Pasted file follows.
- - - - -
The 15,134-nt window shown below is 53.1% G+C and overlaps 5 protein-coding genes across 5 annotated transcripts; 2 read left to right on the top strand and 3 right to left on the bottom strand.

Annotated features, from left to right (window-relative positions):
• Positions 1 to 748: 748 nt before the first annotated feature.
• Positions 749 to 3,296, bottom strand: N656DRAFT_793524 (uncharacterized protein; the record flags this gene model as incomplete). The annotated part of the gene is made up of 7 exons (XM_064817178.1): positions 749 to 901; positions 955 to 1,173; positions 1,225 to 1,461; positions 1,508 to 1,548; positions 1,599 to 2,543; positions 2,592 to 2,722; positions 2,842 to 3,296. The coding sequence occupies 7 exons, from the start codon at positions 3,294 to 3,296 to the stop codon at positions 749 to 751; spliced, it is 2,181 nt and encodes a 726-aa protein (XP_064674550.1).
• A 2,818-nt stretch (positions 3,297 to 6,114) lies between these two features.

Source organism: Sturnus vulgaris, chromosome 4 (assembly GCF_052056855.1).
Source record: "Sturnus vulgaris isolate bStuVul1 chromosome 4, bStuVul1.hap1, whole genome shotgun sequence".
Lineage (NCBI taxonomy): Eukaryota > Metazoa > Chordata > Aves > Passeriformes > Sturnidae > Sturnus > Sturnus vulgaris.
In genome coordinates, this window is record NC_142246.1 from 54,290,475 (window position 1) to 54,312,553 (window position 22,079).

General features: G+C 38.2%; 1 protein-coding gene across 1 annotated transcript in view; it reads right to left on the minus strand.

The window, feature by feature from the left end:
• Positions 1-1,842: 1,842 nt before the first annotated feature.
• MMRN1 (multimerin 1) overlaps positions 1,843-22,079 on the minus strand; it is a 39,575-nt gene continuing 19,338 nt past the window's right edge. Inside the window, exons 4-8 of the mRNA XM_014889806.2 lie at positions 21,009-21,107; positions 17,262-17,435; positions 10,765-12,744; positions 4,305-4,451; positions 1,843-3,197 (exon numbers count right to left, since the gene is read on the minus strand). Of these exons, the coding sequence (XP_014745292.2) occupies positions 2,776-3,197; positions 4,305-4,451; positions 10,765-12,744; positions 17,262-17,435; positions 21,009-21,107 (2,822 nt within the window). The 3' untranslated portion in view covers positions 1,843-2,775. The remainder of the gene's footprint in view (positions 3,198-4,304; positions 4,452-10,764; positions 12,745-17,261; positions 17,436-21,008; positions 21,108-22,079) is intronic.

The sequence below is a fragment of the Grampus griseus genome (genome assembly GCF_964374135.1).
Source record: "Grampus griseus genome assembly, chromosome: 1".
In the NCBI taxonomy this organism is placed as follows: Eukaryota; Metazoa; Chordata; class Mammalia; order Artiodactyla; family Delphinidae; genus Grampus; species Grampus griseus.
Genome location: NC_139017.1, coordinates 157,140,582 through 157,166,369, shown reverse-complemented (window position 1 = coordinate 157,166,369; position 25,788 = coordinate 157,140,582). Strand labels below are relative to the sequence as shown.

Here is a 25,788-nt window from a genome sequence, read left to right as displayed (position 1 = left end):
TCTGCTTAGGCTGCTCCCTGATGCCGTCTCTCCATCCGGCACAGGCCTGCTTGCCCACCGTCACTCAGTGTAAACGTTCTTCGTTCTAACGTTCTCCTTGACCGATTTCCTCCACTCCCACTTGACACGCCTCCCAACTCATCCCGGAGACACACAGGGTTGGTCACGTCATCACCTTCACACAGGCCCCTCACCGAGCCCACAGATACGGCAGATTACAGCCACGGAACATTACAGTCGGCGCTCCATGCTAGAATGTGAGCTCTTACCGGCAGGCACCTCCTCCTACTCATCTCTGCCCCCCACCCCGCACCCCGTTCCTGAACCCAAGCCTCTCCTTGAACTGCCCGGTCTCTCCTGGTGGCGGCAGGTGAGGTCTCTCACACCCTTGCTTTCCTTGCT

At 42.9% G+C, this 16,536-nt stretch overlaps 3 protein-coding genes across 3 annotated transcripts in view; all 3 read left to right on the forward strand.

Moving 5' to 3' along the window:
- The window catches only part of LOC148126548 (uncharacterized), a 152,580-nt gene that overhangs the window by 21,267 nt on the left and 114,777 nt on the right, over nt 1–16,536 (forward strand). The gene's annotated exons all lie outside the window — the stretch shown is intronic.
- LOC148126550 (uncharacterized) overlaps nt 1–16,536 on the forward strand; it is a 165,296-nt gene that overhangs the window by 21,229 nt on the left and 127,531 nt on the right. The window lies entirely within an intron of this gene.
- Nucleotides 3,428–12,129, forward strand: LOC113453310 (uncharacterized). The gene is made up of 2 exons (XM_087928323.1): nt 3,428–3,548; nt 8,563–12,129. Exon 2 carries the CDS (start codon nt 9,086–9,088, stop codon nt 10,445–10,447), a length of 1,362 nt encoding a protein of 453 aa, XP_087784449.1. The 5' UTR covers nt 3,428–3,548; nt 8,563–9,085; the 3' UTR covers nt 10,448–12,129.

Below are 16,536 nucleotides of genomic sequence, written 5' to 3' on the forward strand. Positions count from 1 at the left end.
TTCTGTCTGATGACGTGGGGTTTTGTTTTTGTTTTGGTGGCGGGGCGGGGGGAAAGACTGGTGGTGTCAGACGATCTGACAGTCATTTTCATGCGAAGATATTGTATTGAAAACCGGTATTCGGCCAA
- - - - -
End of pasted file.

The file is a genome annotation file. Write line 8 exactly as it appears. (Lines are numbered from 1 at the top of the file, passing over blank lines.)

Lineage (NCBI taxonomy): Eukaryota > Metazoa > Chordata > Aves > Passeriformes > Sturnidae > Sturnus > Sturnus vulgaris.